This blog post comes to you from my hospital room at Overland Park Regional Medical Center. I checked in at 5:30 this morning for an emergency hysterectomy. I've been taking the Tamoxafin for about 6 weeks (thats the estrogen-blocker to stop my hormone production and put me into menopause). Dr. Burt had warned me that the side effects would be pretty bad, and I had myself all psyched up and ready, but I haven't had any side effects at all (only thing is that I'm having mini-periods every few weeks). I was thinking I was just really lucky, but I went to see Dr. Mirabile (OBGYN) just to be safe. Well he was concerned that maybe my body is fighting the Tamoxafin so he took a biopsy of my ovary to test my hormone levels. Well, a "normal" woman's estrogen levels are typically 100 - 400, depending on her cycle and a woman on Tamoxafin typically has levels between 10 - 50. With my cancer being as hormone sensitive as it is, they want my numbers to be around 15. Well, they aren't...they are 700. Basically my ovaries are over-achievers! Dang show-offs! :-) So long story short, they had to hurry up and take everything out so that my body can't produce estrogen anymore.
The surgery went pretty well...they were able to do it laprascopically with one small incision in my belly button, so my recovery should be much easier! They found a cyst on one of my ovaries, but it was benign and they were able to get rid of it without any problems. I'm pretty sore and swollen, but hopefully it will get better in a few days. I'll be in the hospital over night, and they'll ship me home tomorrow!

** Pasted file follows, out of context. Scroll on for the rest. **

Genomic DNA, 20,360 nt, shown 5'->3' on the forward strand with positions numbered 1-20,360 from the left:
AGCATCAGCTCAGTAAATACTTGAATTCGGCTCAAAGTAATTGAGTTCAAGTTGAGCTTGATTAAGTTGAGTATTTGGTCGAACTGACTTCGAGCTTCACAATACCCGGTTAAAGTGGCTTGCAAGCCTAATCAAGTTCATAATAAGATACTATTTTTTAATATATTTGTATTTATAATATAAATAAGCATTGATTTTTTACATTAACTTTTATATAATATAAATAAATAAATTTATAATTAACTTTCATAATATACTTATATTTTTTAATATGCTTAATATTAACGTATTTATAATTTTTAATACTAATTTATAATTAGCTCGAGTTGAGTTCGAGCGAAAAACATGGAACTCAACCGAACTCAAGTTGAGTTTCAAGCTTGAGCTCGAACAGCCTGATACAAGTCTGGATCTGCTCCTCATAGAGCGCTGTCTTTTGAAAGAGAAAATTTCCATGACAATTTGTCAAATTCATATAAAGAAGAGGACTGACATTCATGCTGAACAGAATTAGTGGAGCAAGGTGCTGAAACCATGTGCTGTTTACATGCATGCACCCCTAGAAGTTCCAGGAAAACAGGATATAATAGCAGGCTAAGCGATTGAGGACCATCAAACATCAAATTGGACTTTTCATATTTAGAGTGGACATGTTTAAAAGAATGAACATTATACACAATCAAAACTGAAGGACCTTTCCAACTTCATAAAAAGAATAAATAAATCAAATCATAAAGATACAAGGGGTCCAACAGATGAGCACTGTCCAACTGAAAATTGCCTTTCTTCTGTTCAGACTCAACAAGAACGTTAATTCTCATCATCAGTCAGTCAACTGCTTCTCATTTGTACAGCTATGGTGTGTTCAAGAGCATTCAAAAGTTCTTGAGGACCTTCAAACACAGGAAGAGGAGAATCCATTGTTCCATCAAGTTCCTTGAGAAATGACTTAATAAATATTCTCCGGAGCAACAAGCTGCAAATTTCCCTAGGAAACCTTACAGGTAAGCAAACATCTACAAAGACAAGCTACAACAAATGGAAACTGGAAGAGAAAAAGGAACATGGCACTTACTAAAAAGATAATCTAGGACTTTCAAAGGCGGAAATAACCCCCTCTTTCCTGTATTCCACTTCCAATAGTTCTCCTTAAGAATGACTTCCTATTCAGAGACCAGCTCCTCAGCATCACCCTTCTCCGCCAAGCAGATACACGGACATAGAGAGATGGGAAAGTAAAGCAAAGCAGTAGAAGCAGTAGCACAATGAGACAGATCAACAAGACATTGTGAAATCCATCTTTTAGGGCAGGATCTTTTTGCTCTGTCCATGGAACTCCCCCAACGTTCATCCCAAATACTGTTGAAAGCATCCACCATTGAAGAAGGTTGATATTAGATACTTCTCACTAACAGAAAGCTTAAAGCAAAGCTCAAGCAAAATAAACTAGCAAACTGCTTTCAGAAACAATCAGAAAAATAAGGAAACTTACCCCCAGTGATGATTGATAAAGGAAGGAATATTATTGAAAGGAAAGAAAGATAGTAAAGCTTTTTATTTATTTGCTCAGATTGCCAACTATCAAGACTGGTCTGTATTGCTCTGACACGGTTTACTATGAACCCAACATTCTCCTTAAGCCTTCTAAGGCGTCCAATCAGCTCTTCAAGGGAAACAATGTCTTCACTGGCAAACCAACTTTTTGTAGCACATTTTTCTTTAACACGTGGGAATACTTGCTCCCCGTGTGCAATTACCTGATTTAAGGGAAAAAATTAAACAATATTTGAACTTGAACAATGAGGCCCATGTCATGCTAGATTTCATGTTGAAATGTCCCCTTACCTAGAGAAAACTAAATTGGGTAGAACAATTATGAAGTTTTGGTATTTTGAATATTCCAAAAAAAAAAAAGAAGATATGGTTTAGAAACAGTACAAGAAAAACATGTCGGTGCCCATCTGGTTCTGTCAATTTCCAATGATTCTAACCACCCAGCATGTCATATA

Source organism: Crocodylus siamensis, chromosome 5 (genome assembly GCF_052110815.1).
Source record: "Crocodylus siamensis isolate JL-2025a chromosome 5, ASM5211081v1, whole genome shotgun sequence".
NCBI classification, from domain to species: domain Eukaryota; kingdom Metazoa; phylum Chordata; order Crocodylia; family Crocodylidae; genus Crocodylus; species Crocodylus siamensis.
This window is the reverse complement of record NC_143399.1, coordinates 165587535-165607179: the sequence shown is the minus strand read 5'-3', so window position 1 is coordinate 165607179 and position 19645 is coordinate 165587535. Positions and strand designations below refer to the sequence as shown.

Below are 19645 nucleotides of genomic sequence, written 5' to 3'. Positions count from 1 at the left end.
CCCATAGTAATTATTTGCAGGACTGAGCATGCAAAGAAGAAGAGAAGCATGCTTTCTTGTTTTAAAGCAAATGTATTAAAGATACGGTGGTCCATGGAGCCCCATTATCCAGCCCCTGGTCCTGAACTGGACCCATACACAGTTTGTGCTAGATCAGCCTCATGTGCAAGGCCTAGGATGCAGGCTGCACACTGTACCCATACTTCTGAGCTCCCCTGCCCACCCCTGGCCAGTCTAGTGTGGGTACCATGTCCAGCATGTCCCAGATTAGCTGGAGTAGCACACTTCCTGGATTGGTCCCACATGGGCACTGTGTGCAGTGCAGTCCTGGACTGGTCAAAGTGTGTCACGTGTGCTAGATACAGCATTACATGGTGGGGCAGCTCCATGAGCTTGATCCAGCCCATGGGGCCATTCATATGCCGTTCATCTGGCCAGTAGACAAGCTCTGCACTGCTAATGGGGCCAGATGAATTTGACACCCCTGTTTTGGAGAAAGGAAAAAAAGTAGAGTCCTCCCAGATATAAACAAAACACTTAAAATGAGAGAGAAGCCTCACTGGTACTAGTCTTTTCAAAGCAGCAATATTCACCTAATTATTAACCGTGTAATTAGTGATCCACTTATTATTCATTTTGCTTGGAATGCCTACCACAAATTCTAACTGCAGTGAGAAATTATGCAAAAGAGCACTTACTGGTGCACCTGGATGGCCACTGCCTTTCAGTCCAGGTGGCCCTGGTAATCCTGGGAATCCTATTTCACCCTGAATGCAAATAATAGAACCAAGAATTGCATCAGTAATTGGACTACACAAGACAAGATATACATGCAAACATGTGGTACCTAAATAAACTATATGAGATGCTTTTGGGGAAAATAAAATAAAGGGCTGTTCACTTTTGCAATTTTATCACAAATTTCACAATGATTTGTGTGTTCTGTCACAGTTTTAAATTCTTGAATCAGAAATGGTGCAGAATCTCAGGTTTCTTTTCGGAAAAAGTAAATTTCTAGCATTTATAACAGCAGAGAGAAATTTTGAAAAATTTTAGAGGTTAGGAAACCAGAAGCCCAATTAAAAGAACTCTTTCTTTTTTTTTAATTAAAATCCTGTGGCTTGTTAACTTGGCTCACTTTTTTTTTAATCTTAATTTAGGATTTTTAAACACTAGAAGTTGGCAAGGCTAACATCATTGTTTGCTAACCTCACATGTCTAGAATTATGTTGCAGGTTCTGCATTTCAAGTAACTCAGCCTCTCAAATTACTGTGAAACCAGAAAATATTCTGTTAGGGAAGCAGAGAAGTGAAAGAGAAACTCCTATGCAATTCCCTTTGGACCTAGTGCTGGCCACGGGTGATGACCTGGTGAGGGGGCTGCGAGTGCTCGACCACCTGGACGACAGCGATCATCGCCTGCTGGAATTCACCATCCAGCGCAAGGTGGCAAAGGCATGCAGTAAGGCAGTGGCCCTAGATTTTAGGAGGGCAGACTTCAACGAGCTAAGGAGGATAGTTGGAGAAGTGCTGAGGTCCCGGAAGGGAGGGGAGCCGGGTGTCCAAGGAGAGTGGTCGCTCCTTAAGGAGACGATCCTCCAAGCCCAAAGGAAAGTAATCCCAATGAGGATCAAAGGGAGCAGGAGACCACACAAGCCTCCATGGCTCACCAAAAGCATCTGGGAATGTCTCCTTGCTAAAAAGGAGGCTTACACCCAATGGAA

I had a PET scan done on Friday just to make sure I didn't have any cancer cells develop with all the craziness that's been going on, and unfortunately they found a spot on my pelvis that's cause for concern. I'll have to have a biopsy of my bone done later this week to determine if it's cancer or not, so I'm soliciting everyone for prayers, prayers, prayers! If it turns out that my cancer is back then they will start me immediately on radiation. It's a different kind than what they did last time, this one would be with a machine called Cyberknife. Since it's just one localized area, this machine can pinpoint it exactly and they zap it with a very high dose of radiation. Dr. Burt said that more chemo could possibly be on the table after that, but that we will just wait and see how everything turns out.
So for now it's just more waiting...